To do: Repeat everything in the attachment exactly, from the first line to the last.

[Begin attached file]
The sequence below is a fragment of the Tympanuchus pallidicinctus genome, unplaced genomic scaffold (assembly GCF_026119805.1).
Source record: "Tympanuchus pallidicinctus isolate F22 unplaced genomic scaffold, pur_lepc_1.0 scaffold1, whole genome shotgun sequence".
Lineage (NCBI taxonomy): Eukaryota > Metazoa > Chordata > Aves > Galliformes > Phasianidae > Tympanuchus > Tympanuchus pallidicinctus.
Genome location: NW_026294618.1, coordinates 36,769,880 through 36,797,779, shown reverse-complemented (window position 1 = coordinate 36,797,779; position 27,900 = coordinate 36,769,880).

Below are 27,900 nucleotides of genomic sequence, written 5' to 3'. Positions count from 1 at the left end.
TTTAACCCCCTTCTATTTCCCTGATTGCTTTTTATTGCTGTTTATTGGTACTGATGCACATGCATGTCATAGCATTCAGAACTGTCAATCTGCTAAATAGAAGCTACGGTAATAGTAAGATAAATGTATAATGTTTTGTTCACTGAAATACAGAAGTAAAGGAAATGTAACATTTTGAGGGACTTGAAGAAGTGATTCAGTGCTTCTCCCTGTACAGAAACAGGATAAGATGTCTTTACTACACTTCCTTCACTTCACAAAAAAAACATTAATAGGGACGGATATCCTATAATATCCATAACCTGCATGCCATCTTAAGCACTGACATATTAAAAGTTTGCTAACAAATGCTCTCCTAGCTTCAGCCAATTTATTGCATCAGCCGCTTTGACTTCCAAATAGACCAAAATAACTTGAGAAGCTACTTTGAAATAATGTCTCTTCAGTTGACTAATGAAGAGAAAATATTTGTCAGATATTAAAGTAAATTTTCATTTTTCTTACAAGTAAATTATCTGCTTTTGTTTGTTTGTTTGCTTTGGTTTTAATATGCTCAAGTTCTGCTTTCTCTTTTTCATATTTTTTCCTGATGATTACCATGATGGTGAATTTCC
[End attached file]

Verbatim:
The sequence below is a fragment of the Tympanuchus pallidicinctus genome, unplaced genomic scaffold (assembly GCF_026119805.1).
Source record: "Tympanuchus pallidicinctus isolate F22 unplaced genomic scaffold, pur_lepc_1.0 scaffold1, whole genome shotgun sequence".
Lineage (NCBI taxonomy): Eukaryota > Metazoa > Chordata > Aves > Galliformes > Phasianidae > Tympanuchus > Tympanuchus pallidicinctus.
Genome location: NW_026294618.1, coordinates 36,769,880 through 36,797,779, shown reverse-complemented (window position 1 = coordinate 36,797,779; position 27,900 = coordinate 36,769,880).

Below are 27,900 nucleotides of genomic sequence, written 5' to 3'. Positions count from 1 at the left end.
TTTAACCCCCTTCTATTTCCCTGATTGCTTTTTATTGCTGTTTATTGGTACTGATGCACATGCATGTCATAGCATTCAGAACTGTCAATCTGCTAAATAGAAGCTACGGTAATAGTAAGATAAATGTATAATGTTTTGTTCACTGAAATACAGAAGTAAAGGAAATGTAACATTTTGAGGGACTTGAAGAAGTGATTCAGTGCTTCTCCCTGTACAGAAACAGGATAAGATGTCTTTACTACACTTCCTTCACTTCACAAAAAAAACATTAATAGGGACGGATATCCTATAATATCCATAACCTGCATGCCATCTTAAGCACTGACATATTAAAAGTTTGCTAACAAATGCTCTCCTAGCTTCAGCCAATTTATTGCATCAGCCGCTTTGACTTCCAAATAGACCAAAATAACTTGAGAAGCTACTTTGAAATAATGTCTCTTCAGTTGACTAATGAAGAGAAAATATTTGTCAGATATTAAAGTAAATTTTCATTTTTCTTACAAGTAAATTATCTGCTTTTGTTTGTTTGTTTGCTTTGGTTTTAATATGCTCAAGTTCTGCTTTCTCTTTTTCATATTTTTTCCTGATGATTACCATGATGGTGAATTTCC